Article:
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  • Writer's pictureRosie Burbidge

Does providing a gmail address mean Google is “mixed up” in wrongdoing?

A recent judgment concerning defamation and malicious falsehood claims raised an interesting question concerning Norwich Pharmacal relief.

The case, Davidoff v Google, concerns unfavourable (and allegedly fake) reviews of estate agents posted on Trustpilot (the Davidoff claimants are not connected with the famous luxury brand).

The claimants had already identified the Gmail addresses associated with the accounts that posted the reviews thanks to a Norwich Pharmacal order obtained against Trustpilot. In this action, they were seeking a further order against Google to identify the actual individuals behind the email addresses.

Norwich Pharmacal requirements

The judge, Mr Justice Nicklin, noted that the basic requirements for a Norwich Pharmacal order are:

  1. a wrong must have been carried out, or arguably carried out, by an ultimate wrongdoer;

  2. there must be the need for an order to enable action to be brought against the ultimate wrongdoer; and

  3. the person against whom the order is sought must: (a) be mixed up in, so as to have facilitated, the wrongdoing; and (b) be able or likely to be able to provide the information necessary to enable the ultimate wrongdoer to be pursued.

In this case, he found that two of the claimants had demonstrated a claim for malicious falsehood with a real prospect of success in relation to some of the reviews, sufficient to satisfy him that a wrong had arguably been carried out by at least one wrongdoer. There was therefore a need for the order sought.

The question was whether Google, as the provider of the email addresses, was “mixed up” in the wrongdoing. (Google did not attend the hearing and was not represented.)

Was Google mixed up or not?

The claimants argued that the use of the email addresses “enabled” the authors to post their reviews on Trustpilot. It was also noted that the site also requires users to maintain their email addresses for future contact. But the judge found:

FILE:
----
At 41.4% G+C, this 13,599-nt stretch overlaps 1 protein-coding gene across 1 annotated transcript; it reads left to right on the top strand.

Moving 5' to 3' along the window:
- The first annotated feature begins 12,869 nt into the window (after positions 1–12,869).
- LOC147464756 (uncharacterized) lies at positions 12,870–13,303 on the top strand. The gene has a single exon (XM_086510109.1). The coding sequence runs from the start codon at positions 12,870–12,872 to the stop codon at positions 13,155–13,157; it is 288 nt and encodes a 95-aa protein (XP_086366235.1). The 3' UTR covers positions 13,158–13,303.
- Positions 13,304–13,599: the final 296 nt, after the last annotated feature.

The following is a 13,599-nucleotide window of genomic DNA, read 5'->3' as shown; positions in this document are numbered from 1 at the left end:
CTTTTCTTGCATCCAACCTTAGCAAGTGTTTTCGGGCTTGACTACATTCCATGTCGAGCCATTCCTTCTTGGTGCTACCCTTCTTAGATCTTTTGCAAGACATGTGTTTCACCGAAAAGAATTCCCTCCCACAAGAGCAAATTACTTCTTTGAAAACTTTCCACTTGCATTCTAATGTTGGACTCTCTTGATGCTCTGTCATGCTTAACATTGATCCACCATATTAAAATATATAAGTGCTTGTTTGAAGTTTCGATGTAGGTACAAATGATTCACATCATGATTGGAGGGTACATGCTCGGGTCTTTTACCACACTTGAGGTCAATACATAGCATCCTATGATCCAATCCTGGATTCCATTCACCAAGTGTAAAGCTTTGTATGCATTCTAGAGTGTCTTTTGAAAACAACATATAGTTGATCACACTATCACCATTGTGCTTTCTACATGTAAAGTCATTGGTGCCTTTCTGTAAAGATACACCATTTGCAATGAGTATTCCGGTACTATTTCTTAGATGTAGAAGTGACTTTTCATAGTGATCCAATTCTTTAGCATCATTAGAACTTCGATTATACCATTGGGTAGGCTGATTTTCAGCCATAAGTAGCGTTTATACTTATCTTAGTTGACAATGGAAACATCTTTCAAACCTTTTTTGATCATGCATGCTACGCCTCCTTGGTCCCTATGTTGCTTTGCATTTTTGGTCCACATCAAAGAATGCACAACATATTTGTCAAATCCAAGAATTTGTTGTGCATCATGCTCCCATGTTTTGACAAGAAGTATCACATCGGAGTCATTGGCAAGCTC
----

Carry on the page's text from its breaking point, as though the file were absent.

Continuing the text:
Whilst it might be argued that the Defendant, by providing a Gmail address, has ‘facilitated’ the relevant individuals signing up for a Trustpilot account, that is not the wrongdoing upon which the Norwich Pharmacal application is based. The alleged wrongdoing is the subsequent use of the Trustpilot account to post the Review. In that second phase, the Defendant, in its provision of a Gmail account, has played no role; it has neither engaged in nor facilitated the alleged wrongdoing; nor has it furthered the posting of the Review.”

In support of this, the judge noted that, once someone has registered for a Trustpilot account, even if the email address is subsequently deactivated, they would still be able to post a review: “Once the Trustpilot account has been registered, the Defendant is, for all practical purposes, not involved in (and is powerless to control) what is posted using it. At the stage when each Review was posted, the Defendant was and is a mere witness to the anterior event of initial registration.”

The judge compared the situation to seeking a Norwich Pharmacal order against a garage that sold a car that was subsequently involved in a collision:

In a very general sense, by selling the car to the driver, the garage might be said to have ‘facilitated’ the driving that led to the collision, but the sale of the car is not the wrong that is alleged. The garage simply played no role in the subsequent collision. The information it has about the driver, it holds as a witness.”

Moreover, it made no difference whether or not the Gmail account was registered under a false name.

Had the judge concluded that Google was “mixed up” in the arguable wrongdoing, then an order would have been granted– but he didn’t, so it wasn’t.

What does this mean?

Norwich Pharmacal orders are very useful in a variety of cases, including IP cases, where it is necessary to establish an alleged wrongdoer’s identity. However, as this judgment demonstrates, they will only be granted where all the requirements are met.

On the facts of this case, at least, the claimants were not able to use this means to obtain email registration details. It will be interesting to see if the same logic applies in similar cases, including those concerning social media usernames and other identifiers.

To find out more about the issues raised in this blog contact Rosie Burbidge, Intellectual Property Partner at Gunnercooke LLP in London -

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